DNC official dismisses complaints over debate criteria: They are 'not rooted in anything'

An official at the Democratic National Committee (DNC) brushed off recent criticism over its polling criteria for the upcoming primary debates.

“I’ve heard these complaints — I don’t think that they’re rooted in anything,” Adrienne Watson, who is a director of the DNC Trump War Room, told Hill.TV during an interview on Wednesday. 

“We have done our due diligence, we consulted with our media partners for each debate,” she added.

Watson added that the committee has to ultimately impose some kind of threshold to narrow the crowded field, saying it would be a “disservice” to the party as a whole not to give front-runners enough time on the debate stage.

Her comments come after Democratic presidential candidate Rep. Tulsi GabbardTulsi GabbardRepublicans call on DOJ to investigate Netflix over 'Cuties' film Hispanic Caucus campaign arm endorses slate of non-Hispanic candidates Gabbard says she 'was not invited to participate in any way' in Democratic convention MORE (D-Hawaii) took issue last week with the DNC’s list of approved polling organizations. Gabbard has reached the donor threshold, but she is just two approved polls shy of making the debate stage.

Gabbard's campaign noted that she had exceeded 2 percent support in more than 20 national and early state polls, but said only two of those are on the DNC’s “certified” list.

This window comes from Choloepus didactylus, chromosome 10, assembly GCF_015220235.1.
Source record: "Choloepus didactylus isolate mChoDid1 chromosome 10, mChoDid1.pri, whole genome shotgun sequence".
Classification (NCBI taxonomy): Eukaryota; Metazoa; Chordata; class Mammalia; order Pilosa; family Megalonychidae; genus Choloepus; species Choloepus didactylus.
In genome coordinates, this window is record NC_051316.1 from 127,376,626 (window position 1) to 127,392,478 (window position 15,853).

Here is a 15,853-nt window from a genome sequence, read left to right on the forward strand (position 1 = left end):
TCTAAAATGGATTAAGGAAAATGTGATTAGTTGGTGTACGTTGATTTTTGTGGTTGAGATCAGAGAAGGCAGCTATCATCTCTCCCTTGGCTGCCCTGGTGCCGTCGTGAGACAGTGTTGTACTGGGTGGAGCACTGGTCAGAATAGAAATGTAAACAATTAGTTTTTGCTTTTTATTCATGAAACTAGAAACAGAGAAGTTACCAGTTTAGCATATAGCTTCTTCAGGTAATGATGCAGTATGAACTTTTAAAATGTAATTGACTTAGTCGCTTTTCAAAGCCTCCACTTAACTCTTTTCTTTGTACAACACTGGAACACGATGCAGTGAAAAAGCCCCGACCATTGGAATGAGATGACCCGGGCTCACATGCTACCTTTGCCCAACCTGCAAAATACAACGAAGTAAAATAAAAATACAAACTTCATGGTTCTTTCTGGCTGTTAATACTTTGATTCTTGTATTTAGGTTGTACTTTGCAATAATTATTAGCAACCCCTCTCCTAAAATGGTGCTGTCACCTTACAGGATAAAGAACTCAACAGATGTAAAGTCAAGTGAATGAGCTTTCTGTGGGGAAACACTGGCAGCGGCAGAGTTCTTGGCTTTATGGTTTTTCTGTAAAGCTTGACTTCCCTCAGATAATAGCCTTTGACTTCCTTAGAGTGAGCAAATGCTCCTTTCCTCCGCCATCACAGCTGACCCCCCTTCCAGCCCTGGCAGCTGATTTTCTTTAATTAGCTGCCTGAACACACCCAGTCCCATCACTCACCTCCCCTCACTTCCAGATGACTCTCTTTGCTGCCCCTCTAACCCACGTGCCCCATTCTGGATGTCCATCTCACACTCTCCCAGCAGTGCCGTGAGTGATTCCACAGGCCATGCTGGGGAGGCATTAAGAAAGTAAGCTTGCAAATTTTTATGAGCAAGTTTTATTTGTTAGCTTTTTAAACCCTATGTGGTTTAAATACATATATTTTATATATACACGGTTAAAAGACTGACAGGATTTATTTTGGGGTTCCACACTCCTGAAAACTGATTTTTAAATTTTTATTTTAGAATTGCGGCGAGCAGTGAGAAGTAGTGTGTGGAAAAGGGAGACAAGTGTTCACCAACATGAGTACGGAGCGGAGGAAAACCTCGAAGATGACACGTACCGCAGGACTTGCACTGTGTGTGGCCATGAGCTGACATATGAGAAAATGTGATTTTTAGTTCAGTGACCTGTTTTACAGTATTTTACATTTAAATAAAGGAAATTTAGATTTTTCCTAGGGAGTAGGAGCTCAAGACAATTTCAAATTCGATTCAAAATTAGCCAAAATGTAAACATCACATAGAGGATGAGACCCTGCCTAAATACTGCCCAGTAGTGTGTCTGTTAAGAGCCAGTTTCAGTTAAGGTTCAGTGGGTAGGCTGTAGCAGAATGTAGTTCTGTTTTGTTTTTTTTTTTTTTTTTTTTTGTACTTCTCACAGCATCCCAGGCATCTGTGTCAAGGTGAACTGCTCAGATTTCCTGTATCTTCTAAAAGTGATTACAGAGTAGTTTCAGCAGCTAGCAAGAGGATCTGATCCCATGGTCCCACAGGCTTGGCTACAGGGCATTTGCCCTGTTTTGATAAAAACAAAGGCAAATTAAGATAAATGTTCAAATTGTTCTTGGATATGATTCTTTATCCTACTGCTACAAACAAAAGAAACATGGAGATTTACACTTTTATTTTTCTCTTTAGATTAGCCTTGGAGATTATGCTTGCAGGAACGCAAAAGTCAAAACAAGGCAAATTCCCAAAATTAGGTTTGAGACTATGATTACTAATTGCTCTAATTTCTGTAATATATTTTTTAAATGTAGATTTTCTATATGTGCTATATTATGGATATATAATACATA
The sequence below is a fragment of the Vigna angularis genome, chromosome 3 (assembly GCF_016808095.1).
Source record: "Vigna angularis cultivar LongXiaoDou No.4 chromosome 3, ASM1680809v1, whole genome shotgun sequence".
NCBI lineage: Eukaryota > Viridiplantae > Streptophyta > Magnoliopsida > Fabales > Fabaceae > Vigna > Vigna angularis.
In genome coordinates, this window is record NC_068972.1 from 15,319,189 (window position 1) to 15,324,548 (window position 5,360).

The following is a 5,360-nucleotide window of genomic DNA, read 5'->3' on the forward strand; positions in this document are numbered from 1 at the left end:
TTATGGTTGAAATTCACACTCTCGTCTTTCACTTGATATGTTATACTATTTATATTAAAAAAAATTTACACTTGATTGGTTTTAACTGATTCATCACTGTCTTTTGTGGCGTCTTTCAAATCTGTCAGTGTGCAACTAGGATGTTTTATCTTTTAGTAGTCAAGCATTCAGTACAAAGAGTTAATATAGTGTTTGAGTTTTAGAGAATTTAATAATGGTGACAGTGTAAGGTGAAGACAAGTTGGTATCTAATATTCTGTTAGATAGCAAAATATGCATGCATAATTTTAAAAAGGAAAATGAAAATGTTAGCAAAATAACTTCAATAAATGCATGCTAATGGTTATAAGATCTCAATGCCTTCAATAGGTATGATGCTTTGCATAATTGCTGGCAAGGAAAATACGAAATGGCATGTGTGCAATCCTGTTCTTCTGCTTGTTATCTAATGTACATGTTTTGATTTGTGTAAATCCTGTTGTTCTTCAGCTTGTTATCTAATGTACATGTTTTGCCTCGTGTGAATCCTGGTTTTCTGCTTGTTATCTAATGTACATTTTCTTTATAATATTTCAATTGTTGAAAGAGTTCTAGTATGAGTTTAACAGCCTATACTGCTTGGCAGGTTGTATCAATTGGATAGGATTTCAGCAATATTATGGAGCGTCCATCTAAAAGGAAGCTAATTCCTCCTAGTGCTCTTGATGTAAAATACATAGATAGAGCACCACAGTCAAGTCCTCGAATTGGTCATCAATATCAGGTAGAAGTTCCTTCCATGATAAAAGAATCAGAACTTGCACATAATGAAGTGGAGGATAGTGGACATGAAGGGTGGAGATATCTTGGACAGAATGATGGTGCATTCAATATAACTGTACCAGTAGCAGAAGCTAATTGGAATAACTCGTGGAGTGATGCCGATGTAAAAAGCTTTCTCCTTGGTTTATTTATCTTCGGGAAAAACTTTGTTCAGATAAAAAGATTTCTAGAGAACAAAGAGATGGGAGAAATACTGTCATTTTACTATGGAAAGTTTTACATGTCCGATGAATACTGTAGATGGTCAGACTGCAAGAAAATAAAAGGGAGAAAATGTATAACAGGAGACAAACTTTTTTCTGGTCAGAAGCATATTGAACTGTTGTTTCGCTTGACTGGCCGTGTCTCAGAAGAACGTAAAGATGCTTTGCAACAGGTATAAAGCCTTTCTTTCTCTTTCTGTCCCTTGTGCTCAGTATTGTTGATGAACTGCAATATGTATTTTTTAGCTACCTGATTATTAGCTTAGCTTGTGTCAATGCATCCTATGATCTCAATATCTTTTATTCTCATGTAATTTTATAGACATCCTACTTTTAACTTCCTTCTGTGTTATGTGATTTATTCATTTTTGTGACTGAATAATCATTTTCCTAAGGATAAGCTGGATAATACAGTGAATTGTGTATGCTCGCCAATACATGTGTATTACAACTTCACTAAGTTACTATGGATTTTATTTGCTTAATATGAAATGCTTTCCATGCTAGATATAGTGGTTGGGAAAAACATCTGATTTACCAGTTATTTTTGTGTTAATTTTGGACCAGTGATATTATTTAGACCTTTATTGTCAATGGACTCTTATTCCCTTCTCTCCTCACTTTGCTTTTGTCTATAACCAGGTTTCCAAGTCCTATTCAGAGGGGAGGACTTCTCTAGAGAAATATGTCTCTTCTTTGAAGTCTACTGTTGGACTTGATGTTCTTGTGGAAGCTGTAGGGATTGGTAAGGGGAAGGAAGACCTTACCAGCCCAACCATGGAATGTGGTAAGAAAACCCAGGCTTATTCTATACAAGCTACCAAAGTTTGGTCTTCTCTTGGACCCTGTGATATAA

“The Gabbard campaign is calling on the DNC to hold true to their promise and make adjustments to the process now to ensure transparency and fairness,” the campaign said in a statement on Friday.

The DNC raised its threshold to qualify for the September and October debates. The committee said candidates must poll above 2 percent in four DNC-approved polls and raise money from at least 130,000 unique donors.

Ten candidates have qualified for the upcoming debate in Houston, Texas next week. Unlike the past two debates, it will be a one-night affair.

Front-runners like former Vice President Joe BidenJoe BidenPelosi slams Trump executive order on pre-existing conditions: It 'isn't worth the paper it's signed on' Hillicon Valley: Subpoenas for Facebook, Google and Twitter on the cards | Wray rebuffs mail-in voting conspiracies | Reps. raise mass surveillance concerns Fox News poll: Biden ahead of Trump in Nevada, Pennsylvania and Ohio MORE and Sen. Bernie SandersBernie SandersThe Hill's Campaign Report: Trump faces backlash after not committing to peaceful transition of power Bernie Sanders: 'This is an election between Donald Trump and democracy' The Hill's 12:30 Report: Trump stokes fears over November election outcome MORE (I-Vt.) are set to take the stage alongside other candidates such as former Housing and Urban Development Secretary Julián Castro and tech entrepreneur Andrew YangAndrew YangDoctor who allegedly assaulted Evelyn Yang arrested on federal charges The Hill's Campaign Report: Biden weighs in on police shootings | Who's moderating the debates | Trump trails in post-convention polls Buttigieg launches his own podcast MORE.

—Tess Bonn